U of I Boise River Research Helps State Agencies Prepare Flood Risk Reduction and Emergency Preparedness Tool
November 12, 2020
The University of Idaho College of Engineering’s Center for Ecohydraulics Research (CER) recently partnered with Boise River Flood Control District 10 and the U.S. Army Corps of Engineers (USACE) to study streambank erosion and identify areas extreme changes could lead to weaknesses and potential flooding. Research Assistant Professor Andrew Tranmer at the Center for Ecohydraulics Research in Boise spent the last four years analyzing sediment size, areas of erosion and deposition, and vegetation density along the Boise River.
Tranmer said although the river is relatively stable from Diversion Dam, which delivers irrigation water to Ada and Canyon Counties through the City of Boise, things change downstream as the river flows through more rural communities.
“As you move downstream, there is more bank erosion,” Tranmer said. “Things become more dynamic, and the stream in general requires a wider berth. There’s more uncertainty and variability with sediment movement and resulting flood hazards that need to be accounted for.”
According to Tranmer, the Boise area and surrounding communities are some of the fastest growing populations in the country, and former agricultural fields are now being converted to housing, sometimes in flood-prone areas.
With CER and Tranmer providing technical assistance, Boise River Flood Control District 10 worked with USACE to obtain bathymetric lidar, a laser technology with specific wavelengths used to survey the land surface both above and below the water line. This provided a continuous surface of the Boise River landscape to better understand, model and predict changes over time.
“Without knowing what is happening across the entire river system, it is very challenging to predict how floods will impact the community,” Tranmer said.
Lidar information gathered in November 2019 is being used by USACE, with advising from CER, to develop a numerical model to better analyze the hydraulics of the Boise River and predict behavior over time. The hydraulic models will be available soon to city, states and county officials in Idaho as well as the general public.
“The goal is to provide an updated numerical model that assists all communities along the lower Boise River in planning and executing activities for flood risk reduction, sustainable development and emergency preparedness,” Tranmer said. “We want everyone in the lower watershed looking at the same model and hopefully talking the same language as the Treasure Valley develops in the future.”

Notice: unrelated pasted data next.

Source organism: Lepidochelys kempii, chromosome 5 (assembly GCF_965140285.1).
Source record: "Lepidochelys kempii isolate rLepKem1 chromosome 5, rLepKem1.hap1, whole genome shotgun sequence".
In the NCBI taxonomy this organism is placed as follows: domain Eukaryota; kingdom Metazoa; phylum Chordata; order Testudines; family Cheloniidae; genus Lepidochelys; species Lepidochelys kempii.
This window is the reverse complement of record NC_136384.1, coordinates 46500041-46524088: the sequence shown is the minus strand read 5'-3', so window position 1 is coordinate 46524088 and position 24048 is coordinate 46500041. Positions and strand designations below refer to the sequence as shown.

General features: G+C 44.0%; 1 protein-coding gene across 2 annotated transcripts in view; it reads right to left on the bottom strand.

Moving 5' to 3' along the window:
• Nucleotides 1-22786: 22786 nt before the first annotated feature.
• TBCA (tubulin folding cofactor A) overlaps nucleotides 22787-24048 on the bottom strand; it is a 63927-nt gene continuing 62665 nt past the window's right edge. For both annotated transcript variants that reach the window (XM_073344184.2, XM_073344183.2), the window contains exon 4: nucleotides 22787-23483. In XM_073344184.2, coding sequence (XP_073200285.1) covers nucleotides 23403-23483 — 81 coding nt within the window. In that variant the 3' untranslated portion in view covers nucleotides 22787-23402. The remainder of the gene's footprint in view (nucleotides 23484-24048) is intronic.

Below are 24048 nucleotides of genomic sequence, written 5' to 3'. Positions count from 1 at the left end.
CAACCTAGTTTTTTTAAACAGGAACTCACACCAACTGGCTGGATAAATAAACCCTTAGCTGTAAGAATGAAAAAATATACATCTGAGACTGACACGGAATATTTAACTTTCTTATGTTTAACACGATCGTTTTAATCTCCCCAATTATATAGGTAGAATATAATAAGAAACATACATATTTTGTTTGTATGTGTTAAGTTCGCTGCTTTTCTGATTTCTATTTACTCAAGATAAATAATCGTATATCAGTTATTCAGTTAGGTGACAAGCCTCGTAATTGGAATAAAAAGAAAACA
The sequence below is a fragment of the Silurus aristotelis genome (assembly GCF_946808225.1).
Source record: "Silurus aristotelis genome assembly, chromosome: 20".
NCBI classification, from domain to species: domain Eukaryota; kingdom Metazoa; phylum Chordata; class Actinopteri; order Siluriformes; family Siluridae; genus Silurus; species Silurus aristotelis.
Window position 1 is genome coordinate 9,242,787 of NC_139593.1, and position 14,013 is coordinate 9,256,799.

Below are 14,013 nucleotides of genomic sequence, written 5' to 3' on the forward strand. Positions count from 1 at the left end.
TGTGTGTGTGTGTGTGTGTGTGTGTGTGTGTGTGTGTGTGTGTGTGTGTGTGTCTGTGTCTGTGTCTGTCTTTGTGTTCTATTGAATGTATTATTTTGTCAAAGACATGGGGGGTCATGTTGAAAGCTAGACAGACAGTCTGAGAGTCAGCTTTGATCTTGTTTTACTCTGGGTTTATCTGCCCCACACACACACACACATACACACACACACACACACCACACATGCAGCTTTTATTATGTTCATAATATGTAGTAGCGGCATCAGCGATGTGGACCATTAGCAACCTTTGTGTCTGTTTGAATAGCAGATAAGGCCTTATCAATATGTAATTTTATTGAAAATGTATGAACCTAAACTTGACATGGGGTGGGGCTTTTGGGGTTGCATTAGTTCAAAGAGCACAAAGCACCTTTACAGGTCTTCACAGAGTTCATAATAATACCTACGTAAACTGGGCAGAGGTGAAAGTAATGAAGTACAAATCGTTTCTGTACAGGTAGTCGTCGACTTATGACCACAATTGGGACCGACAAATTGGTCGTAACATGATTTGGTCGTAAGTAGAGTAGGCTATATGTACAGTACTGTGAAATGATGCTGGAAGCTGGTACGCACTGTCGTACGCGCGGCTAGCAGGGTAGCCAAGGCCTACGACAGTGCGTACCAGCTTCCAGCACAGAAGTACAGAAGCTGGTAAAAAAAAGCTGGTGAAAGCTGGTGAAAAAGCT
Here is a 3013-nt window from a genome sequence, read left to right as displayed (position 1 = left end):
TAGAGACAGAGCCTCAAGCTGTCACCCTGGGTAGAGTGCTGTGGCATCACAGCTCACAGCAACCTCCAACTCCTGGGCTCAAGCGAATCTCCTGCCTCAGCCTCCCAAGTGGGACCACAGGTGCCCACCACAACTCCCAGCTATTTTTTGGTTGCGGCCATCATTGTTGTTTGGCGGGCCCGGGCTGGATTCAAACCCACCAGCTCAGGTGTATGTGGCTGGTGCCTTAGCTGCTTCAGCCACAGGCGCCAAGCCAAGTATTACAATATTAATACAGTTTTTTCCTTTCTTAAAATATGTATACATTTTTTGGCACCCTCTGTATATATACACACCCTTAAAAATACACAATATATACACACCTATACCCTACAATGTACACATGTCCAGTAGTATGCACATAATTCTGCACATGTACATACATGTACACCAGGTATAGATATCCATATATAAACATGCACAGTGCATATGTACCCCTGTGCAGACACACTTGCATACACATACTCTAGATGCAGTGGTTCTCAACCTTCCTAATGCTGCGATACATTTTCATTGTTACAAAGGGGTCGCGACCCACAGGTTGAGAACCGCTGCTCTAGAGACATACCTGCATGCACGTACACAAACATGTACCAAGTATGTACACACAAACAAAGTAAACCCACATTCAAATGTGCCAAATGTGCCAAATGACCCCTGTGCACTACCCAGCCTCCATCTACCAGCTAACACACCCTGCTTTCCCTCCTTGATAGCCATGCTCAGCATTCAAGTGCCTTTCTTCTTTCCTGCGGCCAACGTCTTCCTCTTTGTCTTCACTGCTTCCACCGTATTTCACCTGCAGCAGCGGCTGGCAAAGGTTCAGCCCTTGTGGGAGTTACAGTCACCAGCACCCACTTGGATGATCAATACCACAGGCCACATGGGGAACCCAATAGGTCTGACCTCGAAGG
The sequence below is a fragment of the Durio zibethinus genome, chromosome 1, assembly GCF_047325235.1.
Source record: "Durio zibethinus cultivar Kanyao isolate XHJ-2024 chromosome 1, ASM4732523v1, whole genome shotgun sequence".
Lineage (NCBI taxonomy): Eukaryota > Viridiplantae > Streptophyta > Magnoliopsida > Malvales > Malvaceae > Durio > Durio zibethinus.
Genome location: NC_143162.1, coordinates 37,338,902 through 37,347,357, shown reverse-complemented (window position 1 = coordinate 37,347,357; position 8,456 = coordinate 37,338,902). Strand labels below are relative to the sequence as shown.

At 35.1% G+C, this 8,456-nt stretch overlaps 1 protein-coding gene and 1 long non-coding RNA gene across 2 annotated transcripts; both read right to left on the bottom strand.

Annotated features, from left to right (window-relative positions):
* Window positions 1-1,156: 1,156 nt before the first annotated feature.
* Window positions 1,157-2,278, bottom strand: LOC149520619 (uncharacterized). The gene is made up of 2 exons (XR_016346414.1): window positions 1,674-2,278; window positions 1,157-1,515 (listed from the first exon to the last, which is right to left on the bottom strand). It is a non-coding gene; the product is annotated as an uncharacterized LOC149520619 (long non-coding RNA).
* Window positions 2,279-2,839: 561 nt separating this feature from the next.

The Boise River Flood Control District 10 proactively set out to learn more about sediment transport and physical changes in the Boise River after the near flood of 2017. During that time, the USACE reported melting snow accumulations caused the second highest inflow of water to the three Boise River reservoirs since the last report completed in 1955. USACE installed miles of barrier walls to avoid flooding of the wastewater treatment plant. District 10 also worked closely with the state emergency response center to help organize sandbagging, emergency repairs and bridge clearing.
“Communities along the Boise River were salvaged by a heroic community effort,” Tranmer said. “The deft operations of the USACE and local community, as well as fortuitous weather conditions, allowed us to avoid a disaster with potentially major residential and commercial flooding.”
About the University of Idaho
The University of Idaho, home of the Vandals, is Idaho’s land-grant, national research university. From its residential campus in Moscow, U of I serves the state of Idaho through educational centers in Boise, Coeur d’Alene and Idaho Falls, nine research and Extension centers, plus Extension offices in 42 counties. Home to nearly 11,000 students statewide, U of I is a leader in student-centered learning and excels at interdisciplinary research, service to businesses and communities, and in advancing diversity, citizenship and global outreach. U of I competes in the Big Sky and Western Athletic conferences. Learn more at uidaho.edu